TKUC LogoTHE KING'S UNIVERSITY

TERM:2020-21 Fall
COURSE NUMBER: CHEM 441
COURSE TITLE: Environmental Chemistry (Soils/Water/Waste)
NAME OF INSTRUCTOR: Lecture: Dr Peter Mahaffy
CREDIT WEIGHT AND WEEKLY TIME DISTRIBUTION: credits 3 (hrs lect 3 - hrs sem 0 - hrs lab 3)
COURSE DESCRIPTION: This course is an introduction to the chemistry of the environment with an emphasis on water, soil and waste. Natural and contaminated surface and ground water will be covered as well as oceans. Soil chemistry will include a discussion of the chemical and physical properties of soil and will include discussion of the fate of and transport of both inorganic and organic pollutants. Chemical aspects of the generation, fate and disposal of wastes including domestic, industrial and nuclear will also be included.

Prerequisites: CHEM 350
REQUIRED TEXTS:
  • Baird, C. and M. Cann, Environmental Chemistry (5th Edition), 2011, W.H. Freeman and Company. (Required and will be substantially supplemented with both primary and secondary literature, and other text resources).
  • Supplemental resource: Manahan, S. E. Water Chemistry; CRC Press - Taylor & Francis Group: Boca Raton, 2011. (On reserve in the library for your use)
  • Laboratory handouts will be provided to you, and you should have two copies of a laboratory notebook.
  • Moodle: http://moodle.kingsu.ca
  • Also required are laboratory safety glasses and a calculator with log and natural log functions.
MARK DISTRIBUTION IN PERCENT:
Midterm20%
Final Exam25%
Laboratory20%
Case Studies20%
Participation, presentations, homework15%
100%
COURSE OBJECTIVES:
  • To apply the planetary boundaries framework to an analysis of current planetary challenges related to water, soil, and waste.
  • To develop a detailed understanding of the chemistry of the environment and the behavior of both natural and pollutant species in water, soil and waste.
  • To summarize and analyze challenges related to pollution of water, soil, remediation, and waste management at both a regional and global level.
  • To apply key concepts of green and sustainable chemistry to finding solutions to environmental problems related to pollution of water and soil, and to waste.
  • To explore how chemical industry is tackling problems related to pollution of water and soil, and to waste.
  • To research and communicate compelling local and global examples of environmental chemistry concepts.
  • To discuss toxicology, risk assessment, and risk perception of chemical substances in the environment.
  • To probe the relationship between science and policy in environmental chemistry.
  • To increase familiarity with the value and limitations of modeling as a tool to understand atmospheric environmental processes and the transport, speciation, and fate of organic compounds in the environment.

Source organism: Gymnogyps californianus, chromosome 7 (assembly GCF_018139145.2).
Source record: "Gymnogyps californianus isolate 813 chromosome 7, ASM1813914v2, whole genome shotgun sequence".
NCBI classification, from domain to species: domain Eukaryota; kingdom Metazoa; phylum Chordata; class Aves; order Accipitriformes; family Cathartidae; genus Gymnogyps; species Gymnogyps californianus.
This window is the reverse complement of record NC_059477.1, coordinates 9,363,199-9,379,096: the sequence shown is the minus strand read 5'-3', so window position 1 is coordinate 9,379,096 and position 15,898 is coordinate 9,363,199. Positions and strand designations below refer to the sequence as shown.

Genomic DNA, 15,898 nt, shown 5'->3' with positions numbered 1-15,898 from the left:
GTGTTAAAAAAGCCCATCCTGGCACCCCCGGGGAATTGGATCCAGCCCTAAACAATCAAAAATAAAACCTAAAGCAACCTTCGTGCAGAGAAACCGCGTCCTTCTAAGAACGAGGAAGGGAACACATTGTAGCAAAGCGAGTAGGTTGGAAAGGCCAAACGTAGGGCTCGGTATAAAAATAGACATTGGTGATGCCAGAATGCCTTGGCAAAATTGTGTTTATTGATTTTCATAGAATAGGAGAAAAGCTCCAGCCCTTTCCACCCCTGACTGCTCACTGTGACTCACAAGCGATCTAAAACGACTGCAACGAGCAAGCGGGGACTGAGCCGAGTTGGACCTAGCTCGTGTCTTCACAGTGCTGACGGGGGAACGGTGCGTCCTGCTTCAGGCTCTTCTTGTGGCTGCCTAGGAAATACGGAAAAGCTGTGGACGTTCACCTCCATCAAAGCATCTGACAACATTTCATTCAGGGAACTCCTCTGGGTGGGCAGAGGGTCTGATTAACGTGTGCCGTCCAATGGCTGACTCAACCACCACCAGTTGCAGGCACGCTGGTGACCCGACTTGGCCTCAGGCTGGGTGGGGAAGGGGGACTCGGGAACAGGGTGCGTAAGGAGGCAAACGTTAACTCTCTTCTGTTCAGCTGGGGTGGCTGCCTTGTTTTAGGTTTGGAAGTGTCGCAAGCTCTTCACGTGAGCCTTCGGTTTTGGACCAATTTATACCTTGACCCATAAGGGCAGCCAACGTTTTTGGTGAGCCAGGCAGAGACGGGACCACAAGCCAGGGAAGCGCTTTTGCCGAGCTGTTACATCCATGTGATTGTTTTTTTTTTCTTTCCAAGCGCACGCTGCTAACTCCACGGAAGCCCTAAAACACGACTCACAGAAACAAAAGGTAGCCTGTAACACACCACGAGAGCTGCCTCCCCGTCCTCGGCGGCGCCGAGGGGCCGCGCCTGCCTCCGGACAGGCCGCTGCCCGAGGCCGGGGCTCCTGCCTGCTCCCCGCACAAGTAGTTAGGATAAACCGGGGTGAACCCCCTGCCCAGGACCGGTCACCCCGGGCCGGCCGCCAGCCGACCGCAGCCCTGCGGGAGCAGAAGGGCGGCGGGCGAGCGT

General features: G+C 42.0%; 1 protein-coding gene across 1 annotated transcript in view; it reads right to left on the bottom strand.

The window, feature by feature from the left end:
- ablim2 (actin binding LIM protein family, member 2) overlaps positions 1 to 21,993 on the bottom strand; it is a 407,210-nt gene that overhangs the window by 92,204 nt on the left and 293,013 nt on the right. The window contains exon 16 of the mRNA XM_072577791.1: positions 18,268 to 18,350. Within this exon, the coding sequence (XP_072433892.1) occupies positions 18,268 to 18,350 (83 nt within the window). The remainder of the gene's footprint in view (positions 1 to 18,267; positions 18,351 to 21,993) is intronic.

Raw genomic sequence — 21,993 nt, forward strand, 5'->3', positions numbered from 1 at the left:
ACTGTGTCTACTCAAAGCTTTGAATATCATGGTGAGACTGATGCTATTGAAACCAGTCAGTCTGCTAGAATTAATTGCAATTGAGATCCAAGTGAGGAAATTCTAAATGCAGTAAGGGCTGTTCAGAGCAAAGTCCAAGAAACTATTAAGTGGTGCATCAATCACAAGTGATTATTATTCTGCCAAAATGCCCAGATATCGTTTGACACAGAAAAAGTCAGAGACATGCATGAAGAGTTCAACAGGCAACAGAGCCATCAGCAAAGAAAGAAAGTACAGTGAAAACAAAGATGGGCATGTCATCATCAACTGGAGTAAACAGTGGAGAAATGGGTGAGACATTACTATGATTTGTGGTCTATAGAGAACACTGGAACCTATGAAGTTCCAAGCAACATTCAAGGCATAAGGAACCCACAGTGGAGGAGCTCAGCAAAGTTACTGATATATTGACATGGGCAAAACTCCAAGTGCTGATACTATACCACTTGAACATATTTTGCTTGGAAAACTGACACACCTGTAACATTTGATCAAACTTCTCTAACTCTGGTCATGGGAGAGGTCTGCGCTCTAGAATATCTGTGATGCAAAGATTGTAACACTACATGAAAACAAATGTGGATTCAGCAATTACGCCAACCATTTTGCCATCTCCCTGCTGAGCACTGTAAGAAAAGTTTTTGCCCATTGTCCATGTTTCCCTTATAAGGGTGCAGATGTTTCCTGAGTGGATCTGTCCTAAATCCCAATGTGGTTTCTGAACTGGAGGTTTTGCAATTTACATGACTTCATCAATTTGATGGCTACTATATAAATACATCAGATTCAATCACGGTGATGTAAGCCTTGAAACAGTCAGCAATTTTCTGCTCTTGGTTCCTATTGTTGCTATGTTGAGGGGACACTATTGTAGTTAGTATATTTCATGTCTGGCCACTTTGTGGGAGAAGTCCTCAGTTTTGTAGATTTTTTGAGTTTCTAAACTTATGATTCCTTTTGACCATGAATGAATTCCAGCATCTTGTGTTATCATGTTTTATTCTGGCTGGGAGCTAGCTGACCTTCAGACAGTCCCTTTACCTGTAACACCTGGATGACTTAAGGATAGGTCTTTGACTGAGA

• To understand the role humans play in the environment with respect to pollution, waste generation, and remediation.
  • To gain field experience of resource industries important in Western Canada and address environmental chemistry dimensions of those industries in the context of environmental impact assessment.
  • To critically reflect on the professional responsibility of chemists for the materials they make, and to make conscious ethical choices about their potential uses and misuses.
  • To collaborate effectively among students, instructors and professionals working in the area of environmental chemistry.
Laboratory learning objective:
  • To gain competence with standard techniques and instrumentation used to monitor the chemistry of natural and contaminated water and soils, and to measure acute toxicity.
LECTURE OUTLINE: Water Chemistry and Water Pollution
Chemistry of natural waters; Toxicology, pollutants and their effects
  • Course introduction, learning outcomes and learning approaches. Guest expert: Dr. John Wood – water parameters; connecting environmental chemistry and limnology
  • Planetary Boundaries Framework for Environmental Chemistry, Systems Thinking, Green & Sustainable Chemistry. Case study discussion, water parameters and measurements, Possible guest expert – TBA
  • Student presentations on fundamental water parameters, focused on Ch. 10 in Baird.
  • Student presentations on fundamental water parameters, focused on Ch. 11 in Baird. Possible guest expert – TBA
  • Water parameters and water case studies, working session. Possible guest expert – TBA
  • Case study presentations on water topic
Soil Chemistry and Soil Pollution
Chemistry and physical properties of natural soils; Polluted soils and remediation
  • Soil chemistry and soil pollution – introduction
  • Soil topics presentations, Soil topics and consultation on soil case studies
  • Soil chemistry and soil pollution, toxicology,
  • Soil chemistry and soil pollution, sustainable land ecosystems. Case study presentations, soils topic, Possible guest expert – TBA
Solid Waste – Our focus will be on plastics/microplastics in aquatic environments
  • Microplastics topics
LAB OUTLINE:
  • Lab 1. Full day outdoor lab on Saturday, Sept 12 at Island Lake (NW of Smoky Lake) for freshwater lake measurements and discussion of lake turnover
  • Lab 2. Field measurements at Goldbar Creek to introduce water parameters and their measurements
  • Lab 3. Alkalinity measurements
  • Lab 4. Redox chemistry of waters
  • Lab 5. Soil chemistry parameter measurements
  • Lab 6. Soil chemistry – NPK measurements –this lab will be done as a demonstration lab, with no formal report
  • Lab 7 (tentative). Microtox acute toxicity testing of water (2-week lab)


Required texts, assignments, and grade distributions may vary from one offering of this course to the next. Please consult the course instructor for up to date details.

The King's University
Maintained By Glenn J Keeler